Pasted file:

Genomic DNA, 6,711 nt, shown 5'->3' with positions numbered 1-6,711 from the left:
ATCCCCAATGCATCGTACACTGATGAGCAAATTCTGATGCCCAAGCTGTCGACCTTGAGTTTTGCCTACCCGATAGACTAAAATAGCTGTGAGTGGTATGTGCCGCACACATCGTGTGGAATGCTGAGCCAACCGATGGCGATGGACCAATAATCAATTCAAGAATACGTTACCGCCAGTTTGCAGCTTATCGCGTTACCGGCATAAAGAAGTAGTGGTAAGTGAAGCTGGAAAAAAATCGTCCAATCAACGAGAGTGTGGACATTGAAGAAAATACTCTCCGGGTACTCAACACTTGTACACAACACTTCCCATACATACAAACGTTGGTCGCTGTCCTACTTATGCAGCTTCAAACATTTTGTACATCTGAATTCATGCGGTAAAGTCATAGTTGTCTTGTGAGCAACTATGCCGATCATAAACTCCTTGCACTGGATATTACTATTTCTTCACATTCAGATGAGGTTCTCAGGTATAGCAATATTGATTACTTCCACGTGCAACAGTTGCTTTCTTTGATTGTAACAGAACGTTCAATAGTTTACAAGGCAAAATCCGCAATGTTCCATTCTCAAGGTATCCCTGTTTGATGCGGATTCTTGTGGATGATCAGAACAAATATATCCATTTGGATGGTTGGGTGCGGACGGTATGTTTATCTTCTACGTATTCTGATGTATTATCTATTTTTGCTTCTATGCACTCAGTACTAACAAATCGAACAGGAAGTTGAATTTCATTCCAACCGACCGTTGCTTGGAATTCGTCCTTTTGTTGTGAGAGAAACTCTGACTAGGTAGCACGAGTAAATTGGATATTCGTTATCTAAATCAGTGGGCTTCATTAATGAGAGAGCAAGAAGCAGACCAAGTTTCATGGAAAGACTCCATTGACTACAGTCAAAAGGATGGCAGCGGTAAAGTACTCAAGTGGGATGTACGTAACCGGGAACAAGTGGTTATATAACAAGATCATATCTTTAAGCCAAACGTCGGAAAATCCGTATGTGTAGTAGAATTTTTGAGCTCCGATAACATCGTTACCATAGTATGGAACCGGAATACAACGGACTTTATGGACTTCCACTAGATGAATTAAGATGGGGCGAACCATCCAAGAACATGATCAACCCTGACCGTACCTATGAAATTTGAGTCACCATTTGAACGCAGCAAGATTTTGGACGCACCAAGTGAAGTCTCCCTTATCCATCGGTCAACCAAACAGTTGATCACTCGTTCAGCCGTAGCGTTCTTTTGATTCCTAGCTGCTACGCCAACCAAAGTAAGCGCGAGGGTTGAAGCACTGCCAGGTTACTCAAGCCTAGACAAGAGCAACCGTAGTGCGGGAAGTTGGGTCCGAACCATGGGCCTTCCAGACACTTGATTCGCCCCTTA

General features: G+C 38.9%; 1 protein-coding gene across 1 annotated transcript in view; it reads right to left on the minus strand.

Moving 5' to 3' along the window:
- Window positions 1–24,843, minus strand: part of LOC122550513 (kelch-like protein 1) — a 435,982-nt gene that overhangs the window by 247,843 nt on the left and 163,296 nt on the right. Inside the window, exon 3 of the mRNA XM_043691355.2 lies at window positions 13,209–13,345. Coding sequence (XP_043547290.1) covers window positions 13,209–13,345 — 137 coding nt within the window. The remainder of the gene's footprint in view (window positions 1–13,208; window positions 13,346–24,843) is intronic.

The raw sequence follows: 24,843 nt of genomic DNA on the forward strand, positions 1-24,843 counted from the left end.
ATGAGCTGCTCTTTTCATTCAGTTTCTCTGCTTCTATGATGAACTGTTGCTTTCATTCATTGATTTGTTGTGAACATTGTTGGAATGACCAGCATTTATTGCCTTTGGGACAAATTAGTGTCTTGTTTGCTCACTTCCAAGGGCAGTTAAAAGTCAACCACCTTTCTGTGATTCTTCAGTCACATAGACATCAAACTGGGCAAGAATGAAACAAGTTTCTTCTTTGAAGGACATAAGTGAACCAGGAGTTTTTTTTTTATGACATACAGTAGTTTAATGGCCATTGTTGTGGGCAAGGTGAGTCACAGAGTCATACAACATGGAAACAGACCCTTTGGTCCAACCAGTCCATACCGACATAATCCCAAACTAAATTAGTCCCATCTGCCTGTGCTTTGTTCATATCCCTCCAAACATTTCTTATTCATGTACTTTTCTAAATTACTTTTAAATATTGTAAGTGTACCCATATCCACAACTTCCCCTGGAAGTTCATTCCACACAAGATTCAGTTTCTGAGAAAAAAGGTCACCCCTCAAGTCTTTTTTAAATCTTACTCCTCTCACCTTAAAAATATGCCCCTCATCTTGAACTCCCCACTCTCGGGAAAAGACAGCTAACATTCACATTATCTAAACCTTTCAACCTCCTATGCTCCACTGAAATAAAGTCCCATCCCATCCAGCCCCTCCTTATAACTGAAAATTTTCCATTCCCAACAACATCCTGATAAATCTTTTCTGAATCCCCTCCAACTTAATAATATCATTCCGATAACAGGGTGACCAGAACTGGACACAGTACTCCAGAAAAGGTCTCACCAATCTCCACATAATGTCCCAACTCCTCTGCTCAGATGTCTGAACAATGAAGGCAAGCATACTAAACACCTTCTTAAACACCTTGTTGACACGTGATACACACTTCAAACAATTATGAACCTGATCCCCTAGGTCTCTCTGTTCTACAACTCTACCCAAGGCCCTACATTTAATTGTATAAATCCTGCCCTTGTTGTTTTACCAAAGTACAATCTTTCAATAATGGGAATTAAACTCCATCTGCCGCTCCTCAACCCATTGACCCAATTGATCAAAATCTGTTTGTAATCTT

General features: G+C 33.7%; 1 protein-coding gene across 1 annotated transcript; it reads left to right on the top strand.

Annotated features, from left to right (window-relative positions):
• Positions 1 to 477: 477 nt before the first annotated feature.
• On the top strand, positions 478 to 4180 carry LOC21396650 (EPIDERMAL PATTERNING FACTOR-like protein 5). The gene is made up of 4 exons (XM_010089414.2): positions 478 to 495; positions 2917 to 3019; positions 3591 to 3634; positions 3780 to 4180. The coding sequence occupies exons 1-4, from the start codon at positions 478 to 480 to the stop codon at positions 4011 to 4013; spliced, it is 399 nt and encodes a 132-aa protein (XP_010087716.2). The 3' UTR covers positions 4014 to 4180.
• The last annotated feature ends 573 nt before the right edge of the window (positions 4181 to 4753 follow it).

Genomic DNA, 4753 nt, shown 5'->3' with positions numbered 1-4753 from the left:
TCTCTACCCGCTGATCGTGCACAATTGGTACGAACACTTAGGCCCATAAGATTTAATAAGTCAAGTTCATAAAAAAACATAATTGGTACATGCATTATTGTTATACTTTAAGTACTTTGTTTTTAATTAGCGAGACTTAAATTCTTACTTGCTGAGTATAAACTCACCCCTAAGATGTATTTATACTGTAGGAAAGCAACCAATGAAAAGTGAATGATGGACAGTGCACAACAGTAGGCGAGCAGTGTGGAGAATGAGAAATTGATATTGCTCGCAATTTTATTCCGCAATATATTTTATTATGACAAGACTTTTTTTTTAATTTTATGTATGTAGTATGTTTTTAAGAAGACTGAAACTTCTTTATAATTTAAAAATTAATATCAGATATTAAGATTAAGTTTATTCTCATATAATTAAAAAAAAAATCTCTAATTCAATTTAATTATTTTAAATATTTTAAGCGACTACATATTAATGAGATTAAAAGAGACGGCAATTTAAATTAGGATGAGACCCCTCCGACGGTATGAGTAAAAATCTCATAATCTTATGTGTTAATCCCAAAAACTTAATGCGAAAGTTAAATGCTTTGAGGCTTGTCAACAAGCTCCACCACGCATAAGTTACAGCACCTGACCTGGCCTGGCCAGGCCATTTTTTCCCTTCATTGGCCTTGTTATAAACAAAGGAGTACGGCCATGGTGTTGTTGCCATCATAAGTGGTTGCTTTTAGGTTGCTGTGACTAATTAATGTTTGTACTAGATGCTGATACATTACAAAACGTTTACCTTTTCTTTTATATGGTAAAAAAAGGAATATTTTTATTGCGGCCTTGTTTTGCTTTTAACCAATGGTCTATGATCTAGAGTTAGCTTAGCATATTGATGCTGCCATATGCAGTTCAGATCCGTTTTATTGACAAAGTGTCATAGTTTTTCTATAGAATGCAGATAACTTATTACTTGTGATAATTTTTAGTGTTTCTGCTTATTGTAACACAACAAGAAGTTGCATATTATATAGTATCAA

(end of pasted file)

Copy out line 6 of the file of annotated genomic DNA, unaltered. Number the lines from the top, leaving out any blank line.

The raw sequence follows: 24,843 nt of genomic DNA on the forward strand, positions 1-24,843 counted from the left end.